Sneak healthy veggies into chocolatey, deliciously fudgy vegan brownies. You would never know that they’re loaded with beetroot. These brownies are easy to make and will be a huge hit for any brownie lover.
Before you judge, have you tried my sweet potato brownies?
You can’t even taste the potato, right?
Same goes for these beetroot brownies.
After roasting the beets in the oven, they become soft and juicy, perfect for adding to things like brownies because they don’t have a particularly strong flavour, but still deliver a ton of nutrients and moisture to baked goods. Hence, the fudgy, moist texture of these brownies. They taste nothing like beetroot. Not one bit.
Rather than using butter to achieve the rich fudgy texture, beetroot has got it covered.
I’ve been meaning to make beetroot brownies for a while now, as beets pair really well with chocolate. But, I’ve been putting it off for a while as I also know for a fact that they can be seriously messy.
While they may stain your hands (and clothes) pink, they’re really healthy for you. Beetroot is loaded with nutrients like vitamins A, B and C, fibre, manganese, folate, and they’re a great source of phytonutrients called betalains, which contain antioxidant, anti-inflammatory, and detoxification properties (read more about beets here).
Please keep in mind that this isn’t a hall pass to go and eat a whole batch of brownies instead of beetroot. It’s just an added benefit of adding beets to your brownies.
They’re still sugar-filled brownies, just with a healthy twist.
So to cap it off, these brownies have a secret ingredient which is not-so-secret if you share this ingredient with the person who’s about to eat them. They may scrunch their face up at you and pass on the brownies. Better hold off on sharing that information until you’ve gotten the all clear.
Before we get started in learning how to make these fudgy beetroot brownies – if you like what you’re seeing, subscribe to my email newsletter at the bottom of the page to keep up to date on the latest recipes, DIYs, gardening and health tips I share!!
Vegan Beetroot Brownies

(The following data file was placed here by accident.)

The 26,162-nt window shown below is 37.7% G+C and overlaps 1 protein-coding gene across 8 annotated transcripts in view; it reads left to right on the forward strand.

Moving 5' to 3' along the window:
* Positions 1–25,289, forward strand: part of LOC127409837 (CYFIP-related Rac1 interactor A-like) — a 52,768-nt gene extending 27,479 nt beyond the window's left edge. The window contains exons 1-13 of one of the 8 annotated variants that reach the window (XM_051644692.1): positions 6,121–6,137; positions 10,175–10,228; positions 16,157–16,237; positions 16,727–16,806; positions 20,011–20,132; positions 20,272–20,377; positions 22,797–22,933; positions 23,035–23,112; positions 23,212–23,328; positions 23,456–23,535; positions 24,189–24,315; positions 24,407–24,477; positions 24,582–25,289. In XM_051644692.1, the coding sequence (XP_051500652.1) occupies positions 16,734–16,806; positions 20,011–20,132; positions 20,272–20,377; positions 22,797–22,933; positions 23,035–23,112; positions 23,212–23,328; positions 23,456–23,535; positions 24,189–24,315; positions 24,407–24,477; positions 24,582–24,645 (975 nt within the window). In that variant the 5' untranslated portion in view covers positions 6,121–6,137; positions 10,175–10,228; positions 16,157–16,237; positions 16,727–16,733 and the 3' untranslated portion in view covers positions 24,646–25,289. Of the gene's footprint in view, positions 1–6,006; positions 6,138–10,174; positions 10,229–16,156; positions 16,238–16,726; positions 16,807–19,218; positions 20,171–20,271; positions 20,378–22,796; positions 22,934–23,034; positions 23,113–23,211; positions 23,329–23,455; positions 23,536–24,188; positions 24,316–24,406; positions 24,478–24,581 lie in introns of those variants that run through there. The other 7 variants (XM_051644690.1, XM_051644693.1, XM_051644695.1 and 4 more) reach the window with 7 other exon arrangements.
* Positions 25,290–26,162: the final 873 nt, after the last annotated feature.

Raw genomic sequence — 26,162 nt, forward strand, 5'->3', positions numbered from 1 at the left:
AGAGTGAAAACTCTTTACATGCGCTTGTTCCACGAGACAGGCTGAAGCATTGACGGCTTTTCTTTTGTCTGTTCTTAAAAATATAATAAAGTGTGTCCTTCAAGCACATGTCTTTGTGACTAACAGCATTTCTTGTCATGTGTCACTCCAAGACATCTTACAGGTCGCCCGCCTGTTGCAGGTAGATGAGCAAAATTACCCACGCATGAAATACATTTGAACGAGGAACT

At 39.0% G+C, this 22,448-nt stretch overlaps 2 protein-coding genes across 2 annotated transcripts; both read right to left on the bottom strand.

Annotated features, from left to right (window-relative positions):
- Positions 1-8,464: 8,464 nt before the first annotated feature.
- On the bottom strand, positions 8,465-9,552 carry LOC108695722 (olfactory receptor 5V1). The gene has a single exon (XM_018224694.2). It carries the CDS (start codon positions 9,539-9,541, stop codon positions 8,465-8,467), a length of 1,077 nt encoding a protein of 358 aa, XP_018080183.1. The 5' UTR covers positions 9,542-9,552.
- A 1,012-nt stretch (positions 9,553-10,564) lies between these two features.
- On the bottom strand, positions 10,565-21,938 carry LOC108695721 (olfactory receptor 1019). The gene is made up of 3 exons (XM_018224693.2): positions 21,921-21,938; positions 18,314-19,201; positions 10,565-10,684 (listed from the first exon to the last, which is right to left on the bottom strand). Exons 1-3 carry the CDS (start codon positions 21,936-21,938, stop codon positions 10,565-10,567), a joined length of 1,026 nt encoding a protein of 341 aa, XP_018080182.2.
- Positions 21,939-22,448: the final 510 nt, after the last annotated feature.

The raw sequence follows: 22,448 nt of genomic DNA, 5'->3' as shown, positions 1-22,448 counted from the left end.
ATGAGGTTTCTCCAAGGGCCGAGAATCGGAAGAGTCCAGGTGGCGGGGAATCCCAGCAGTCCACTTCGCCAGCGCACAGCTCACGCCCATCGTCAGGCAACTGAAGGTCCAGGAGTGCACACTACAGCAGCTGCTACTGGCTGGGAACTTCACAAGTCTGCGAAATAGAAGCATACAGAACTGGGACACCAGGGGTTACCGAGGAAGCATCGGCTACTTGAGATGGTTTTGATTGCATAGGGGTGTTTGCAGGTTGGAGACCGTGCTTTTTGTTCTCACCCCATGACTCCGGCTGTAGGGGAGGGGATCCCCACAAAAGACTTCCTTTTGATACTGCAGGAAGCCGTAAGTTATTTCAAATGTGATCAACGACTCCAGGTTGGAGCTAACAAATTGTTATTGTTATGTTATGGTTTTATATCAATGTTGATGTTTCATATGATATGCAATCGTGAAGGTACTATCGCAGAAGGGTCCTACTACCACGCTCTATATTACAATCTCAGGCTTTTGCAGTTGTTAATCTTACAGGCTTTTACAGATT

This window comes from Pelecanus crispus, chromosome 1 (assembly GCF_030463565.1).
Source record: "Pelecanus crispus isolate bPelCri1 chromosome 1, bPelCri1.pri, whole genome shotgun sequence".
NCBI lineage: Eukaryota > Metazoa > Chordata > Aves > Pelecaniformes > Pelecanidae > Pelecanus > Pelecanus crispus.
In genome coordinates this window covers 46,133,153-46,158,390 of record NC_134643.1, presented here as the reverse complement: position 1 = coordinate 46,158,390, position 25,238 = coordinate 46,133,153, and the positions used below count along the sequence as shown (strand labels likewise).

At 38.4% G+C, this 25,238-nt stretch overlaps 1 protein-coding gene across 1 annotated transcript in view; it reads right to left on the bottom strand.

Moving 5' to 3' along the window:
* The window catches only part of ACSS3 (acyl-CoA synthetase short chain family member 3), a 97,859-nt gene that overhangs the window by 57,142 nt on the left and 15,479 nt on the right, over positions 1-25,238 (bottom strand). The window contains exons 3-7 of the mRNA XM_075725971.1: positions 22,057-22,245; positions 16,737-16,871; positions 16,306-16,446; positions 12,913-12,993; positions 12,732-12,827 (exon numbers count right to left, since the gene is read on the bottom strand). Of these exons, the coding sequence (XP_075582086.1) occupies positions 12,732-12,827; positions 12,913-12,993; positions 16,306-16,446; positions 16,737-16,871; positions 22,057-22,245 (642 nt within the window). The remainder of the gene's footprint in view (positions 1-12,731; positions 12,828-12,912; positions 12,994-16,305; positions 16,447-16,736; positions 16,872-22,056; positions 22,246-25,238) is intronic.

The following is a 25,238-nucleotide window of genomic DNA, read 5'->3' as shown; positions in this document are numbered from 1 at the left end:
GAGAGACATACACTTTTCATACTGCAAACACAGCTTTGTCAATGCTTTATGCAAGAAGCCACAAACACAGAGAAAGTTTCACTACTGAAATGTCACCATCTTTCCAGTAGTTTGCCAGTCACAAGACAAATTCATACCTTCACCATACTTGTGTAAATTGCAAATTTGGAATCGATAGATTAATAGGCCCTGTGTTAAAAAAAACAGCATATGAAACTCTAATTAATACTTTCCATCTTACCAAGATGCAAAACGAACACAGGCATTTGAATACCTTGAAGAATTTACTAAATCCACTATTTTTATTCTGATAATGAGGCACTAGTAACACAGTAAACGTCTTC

Fudgy vegan brownies with a secret healthy ingredient: Pureed roasted beets.
- 1/2 cup beet purée
- 1 cup almond milk
- 3/4 cup coconut sugar
- 1/4 cup ripe avocado
- 1 cup vegan chocolate chips, melted
- 1 cup gluten-free all-purpose flour
- 1/2 cup cacao powder
- 1 tsp baking soda
- 1/2 tsp baking powder
- Pinch sea salt
- Preheat oven to 180°C (350°F) and remove the stem and most of the roots from your beetroot. Scrub and wash the beetroot until clean, then drizzle on a little bit of coconut oil and wrap the beet tightly in foil.
- Roast the beetroot for one hour or until cooked through. You can test this by inserting a knife into the centre of the beet. If it goes right through without resistance, it’s cooked. Alternatively instead of roasting, you can boil the beet for 45 minutes to one hour.
- Once roasted (or boiled), place the beetroot in a bowl in the fridge to cool to room temperature.
- Once cooled, place the beet in your blender of food processor and pulse until puréed. You may need to add a little water to help with mixing. Measure out half a cup of the purée, then set it aside. You can use the leftover beetroot purée to make hummus.
- Line or grease a brownie pan with some coconut oil or parchment paper, then set aside.
- In a large bowl, add the almond milk, sugar, avocado, chocolate, and half a cup of the beet purée, and beat until well combined.
- Add the flour, cacao powder, baking soda, baking powder, and sea salt to a sifter and slowly sift into the wet ingredients while whisking together. Beat until smooth.
- Pour the batter into a prepared brownie tin and bake for 40-45 minutes, or until cooked through. Insert a toothpick into the centre of the brownie loaf to test if it is cooked. The toothpick should come out clean.
- Transfer the baked brownie loaf to a cooling rack and let it cool completely before cutting up into slices.
- Store any leftovers in an airtight container in the fridge for up to one week.
As always, this is not personal medical advice and we recommend that you talk with your doctor before trying or using any new products. I am not a doctor. All opinions expressed are my own personal thoughts and feelings of the products mentioned. Check with your doctor or health practitioner if you are uncertain about trying out any of the products, recipes or tips mentioned in this post.
Have you used beetroot in a dessert recipe before? Did you like it? Share in the comments below.
Lots of love,